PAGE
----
Looking beyond N5,000 stipend scheme – Punch

A scheme to cushion the effects of excruciating poverty on the poorest members of the society has begun with the Federal Government’s monthly payment of N5,000 stipend to each of those categorised as such in Borno, Bauchi and Kwara states. Nigerians from these states are the first set of beneficiaries in a pilot project that spans nine states in the first instance. It will eventually cover all the 36 states, targeting a total of one million people.

This is a welcome development. But it should be well structured and transparent to ensure that it is not hijacked or marred by corruption, which is endemic in our system. Other states where payments will follow soon are Cross River, Niger, Kogi, Oyo, Ogun and Ekiti.

Poverty in Nigeria is a growing existential challenge that breeds high-level insecurity and social disharmony.  A United Nations’ recent report on the issue was spot-on when it ranked Nigeria as “one of the poorest and most unequal countries in the world with over 80 million or 64 per cent of her population living below poverty line.”

This miserable sketch of the country perhaps inspired President Muhammadu Buhari’s 2015 electioneering promise to implement a broad range of social intervention programmes: N5,000 monthly allowance to the most vulnerable; feeding of pupils in public primary schools and giving stipend to unemployed graduates, if he won. But none of these schemes could take off immediately he assumed office in May 2015, sparking a volley of criticisms against his government and political party by the public, especially the opposition.

However, N500 billion was provided in the 2016 budget, under the government’s Social Investment Programme, to take care of these schemes; and a similar vote is embedded in the 2017 budget before the National Assembly for their continuation.

Payment of the N5,000 stipend, according to a statement by Laolu Akande, Senior Special Assistant on Media and Publicity to the Vice-President, Yemi Osinbajo, started on December 30, through the release of funds to the Nigeria Inter-Bank Settlement System Platform. He said, “Beneficiaries of the Conditional Cash Transfer of the Federal Government would be mined from the Social Register initially developed by eight states through a direct engagement with the World Bank.”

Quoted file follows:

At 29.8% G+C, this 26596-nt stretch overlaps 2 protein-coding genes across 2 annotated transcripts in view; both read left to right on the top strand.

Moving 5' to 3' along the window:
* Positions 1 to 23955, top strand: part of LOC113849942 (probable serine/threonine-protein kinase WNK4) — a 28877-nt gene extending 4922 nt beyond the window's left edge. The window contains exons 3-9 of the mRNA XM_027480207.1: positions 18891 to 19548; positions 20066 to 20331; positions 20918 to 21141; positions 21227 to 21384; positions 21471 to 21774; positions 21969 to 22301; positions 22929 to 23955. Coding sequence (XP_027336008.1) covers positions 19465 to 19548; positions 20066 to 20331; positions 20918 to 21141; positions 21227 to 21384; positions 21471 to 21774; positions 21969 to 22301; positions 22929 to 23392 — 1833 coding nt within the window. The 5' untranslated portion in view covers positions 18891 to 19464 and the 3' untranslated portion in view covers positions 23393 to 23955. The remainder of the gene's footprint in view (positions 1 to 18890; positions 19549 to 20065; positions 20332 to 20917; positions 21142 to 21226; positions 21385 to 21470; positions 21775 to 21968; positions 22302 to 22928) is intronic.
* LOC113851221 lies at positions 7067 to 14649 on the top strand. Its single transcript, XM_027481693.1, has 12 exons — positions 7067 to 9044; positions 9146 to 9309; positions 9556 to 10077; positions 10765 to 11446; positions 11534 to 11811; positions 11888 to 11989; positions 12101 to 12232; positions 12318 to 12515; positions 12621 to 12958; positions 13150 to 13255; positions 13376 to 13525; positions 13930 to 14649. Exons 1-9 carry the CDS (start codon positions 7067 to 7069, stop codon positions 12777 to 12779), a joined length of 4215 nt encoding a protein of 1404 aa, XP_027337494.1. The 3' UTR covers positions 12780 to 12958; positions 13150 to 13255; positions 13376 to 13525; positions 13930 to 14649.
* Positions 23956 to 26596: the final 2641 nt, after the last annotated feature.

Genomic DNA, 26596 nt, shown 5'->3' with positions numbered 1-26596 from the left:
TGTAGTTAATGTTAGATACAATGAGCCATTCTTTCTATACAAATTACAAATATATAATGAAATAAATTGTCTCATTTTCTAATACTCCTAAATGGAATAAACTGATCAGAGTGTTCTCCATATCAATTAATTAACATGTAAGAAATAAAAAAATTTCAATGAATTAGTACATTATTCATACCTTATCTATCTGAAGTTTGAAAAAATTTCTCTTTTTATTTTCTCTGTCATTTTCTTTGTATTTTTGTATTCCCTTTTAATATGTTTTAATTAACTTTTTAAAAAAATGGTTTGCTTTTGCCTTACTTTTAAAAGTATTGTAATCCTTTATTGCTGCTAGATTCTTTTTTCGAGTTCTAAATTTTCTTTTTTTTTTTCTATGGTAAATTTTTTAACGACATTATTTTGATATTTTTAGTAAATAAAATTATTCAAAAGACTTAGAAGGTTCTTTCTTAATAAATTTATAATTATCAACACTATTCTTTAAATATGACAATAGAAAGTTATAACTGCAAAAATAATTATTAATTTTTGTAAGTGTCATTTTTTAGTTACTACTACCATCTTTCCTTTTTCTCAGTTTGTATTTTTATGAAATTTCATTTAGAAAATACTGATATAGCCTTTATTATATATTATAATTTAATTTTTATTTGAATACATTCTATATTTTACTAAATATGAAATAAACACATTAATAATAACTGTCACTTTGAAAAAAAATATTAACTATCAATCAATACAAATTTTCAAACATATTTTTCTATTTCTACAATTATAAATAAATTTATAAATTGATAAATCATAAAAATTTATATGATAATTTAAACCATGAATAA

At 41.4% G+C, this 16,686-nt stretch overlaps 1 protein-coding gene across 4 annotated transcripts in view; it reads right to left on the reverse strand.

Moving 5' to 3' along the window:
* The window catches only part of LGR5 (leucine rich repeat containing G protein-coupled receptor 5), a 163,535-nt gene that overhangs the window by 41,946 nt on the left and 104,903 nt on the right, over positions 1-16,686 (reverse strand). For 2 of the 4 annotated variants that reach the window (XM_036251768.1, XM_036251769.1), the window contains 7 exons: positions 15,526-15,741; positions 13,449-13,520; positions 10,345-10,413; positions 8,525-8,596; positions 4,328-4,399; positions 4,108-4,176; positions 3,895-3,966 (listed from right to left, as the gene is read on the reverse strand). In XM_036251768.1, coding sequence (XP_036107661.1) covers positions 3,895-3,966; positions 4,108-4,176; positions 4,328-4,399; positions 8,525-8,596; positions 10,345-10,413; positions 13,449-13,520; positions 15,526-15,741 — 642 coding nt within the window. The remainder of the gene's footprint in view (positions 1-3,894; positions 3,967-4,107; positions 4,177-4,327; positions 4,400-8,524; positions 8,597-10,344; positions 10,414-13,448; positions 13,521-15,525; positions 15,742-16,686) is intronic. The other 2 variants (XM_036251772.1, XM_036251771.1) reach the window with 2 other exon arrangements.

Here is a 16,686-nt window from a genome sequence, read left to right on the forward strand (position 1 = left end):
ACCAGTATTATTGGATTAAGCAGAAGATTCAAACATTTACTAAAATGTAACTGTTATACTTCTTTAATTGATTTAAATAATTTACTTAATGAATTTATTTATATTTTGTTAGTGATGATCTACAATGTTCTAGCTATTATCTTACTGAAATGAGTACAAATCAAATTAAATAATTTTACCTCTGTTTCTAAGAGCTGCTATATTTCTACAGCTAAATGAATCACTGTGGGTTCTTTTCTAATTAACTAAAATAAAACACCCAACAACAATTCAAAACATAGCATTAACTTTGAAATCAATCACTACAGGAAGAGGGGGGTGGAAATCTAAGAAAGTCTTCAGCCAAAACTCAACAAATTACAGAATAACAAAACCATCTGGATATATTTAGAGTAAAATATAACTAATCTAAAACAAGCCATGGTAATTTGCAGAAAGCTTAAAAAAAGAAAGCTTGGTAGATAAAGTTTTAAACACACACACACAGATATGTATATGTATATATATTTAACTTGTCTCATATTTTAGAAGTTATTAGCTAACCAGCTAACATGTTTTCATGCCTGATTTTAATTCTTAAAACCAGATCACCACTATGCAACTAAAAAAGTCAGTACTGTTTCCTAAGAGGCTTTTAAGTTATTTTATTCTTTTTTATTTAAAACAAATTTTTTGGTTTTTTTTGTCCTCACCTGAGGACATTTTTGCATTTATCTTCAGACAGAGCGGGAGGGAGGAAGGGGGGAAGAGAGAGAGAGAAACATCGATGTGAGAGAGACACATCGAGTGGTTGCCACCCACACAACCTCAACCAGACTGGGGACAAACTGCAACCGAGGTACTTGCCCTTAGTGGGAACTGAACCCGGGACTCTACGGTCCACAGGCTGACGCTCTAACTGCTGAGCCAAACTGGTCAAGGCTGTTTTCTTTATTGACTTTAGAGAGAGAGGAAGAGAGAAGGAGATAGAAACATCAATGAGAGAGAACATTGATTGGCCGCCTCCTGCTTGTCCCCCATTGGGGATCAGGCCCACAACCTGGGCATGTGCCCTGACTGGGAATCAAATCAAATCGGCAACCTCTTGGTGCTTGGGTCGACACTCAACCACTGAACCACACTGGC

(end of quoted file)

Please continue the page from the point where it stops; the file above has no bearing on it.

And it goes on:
The creation of the Social Register in states that are yet to have it is central to the broadening of the disbursement. It is a proactive step that Anambra, Adamawa, Benue, Enugu, Jigawa, Katsina, Plateau and Taraba states have taken by complying with the guidelines that will aid community-based technique leading to the generation of a register.

Many public commentators have assailed government’s gesture because of the paltry amount, which they say will not alleviate poverty. Some cynics have even dismissed it as a smokescreen. Undoubtedly, the amount pales into insignificance with the spiralling inflation that has badly eroded the value of the naira. But what cannot be ignored is the fact that there are millions in the country that N5,000 could bring smiles to their faces. Evidence of this is on the streets. At bus stops and street corners in city centres, beggars are on the prowl, soliciting alms. Many others not physically challenged solicit transport fares from passers-by and fellow commuters. In many cases, they are ignored, perhaps because the expected benefactor is also financially handicapped.

However, Nigerians experienced some social intervention projects under Goodluck Jonathan’s Presidency, which included the YouWin programme. Some youths were given non-refundable grants ranging from N1 million to N10 million, to start up small businesses and be job creators too. In real terms, it did not achieve the intended objective.

Since the N5,000 stipend scheme will end in 2018, it means the beneficiaries will continue to remain vulnerable. Social safety nets of the United States, the United Kingdom and other Western European countries that cater for the unemployed, aged and the homeless are part of entrenched national culture and value for human lives, not tied to the populist design of any government in power. This should be Nigeria’s long term goal.

Therefore, the Buhari administration should think beyond its soap-box-driven placebo and unleash far-reaching reforms that will create jobs, provide infrastructure and create wealth that will take Nigeria out of the woods, which will inevitably guarantee better life for all. A radical overhaul of the economy is a far more solicitous policy measure.

Regrettably, all indices, both local and international, point to a dismal socio-economic landscape. According to the UN Poverty-in-Nigeria report issued in September last year, youth unemployment was 42 per cent in 2016, which it said created poverty, helplessness, despair and criminality. With a consecutive quarterly rise in the unemployment rate since the fourth quarter in 2014, the National Bureau of Statistics said that unemployment in Q3 in 2016 stood at 13.9 per cent.

Government should be ill at ease with this scenario. Initiating policies that will effectively put the private sector in the driving seat of the economy is the way to go. One gain, among many, derivable from this, is evident in the 49,587 jobs, which the formal sector delivered amidst this recession, and 144,651 contributed by the informal sector in Q3 of 2016, as against the zero quota from the public sector.

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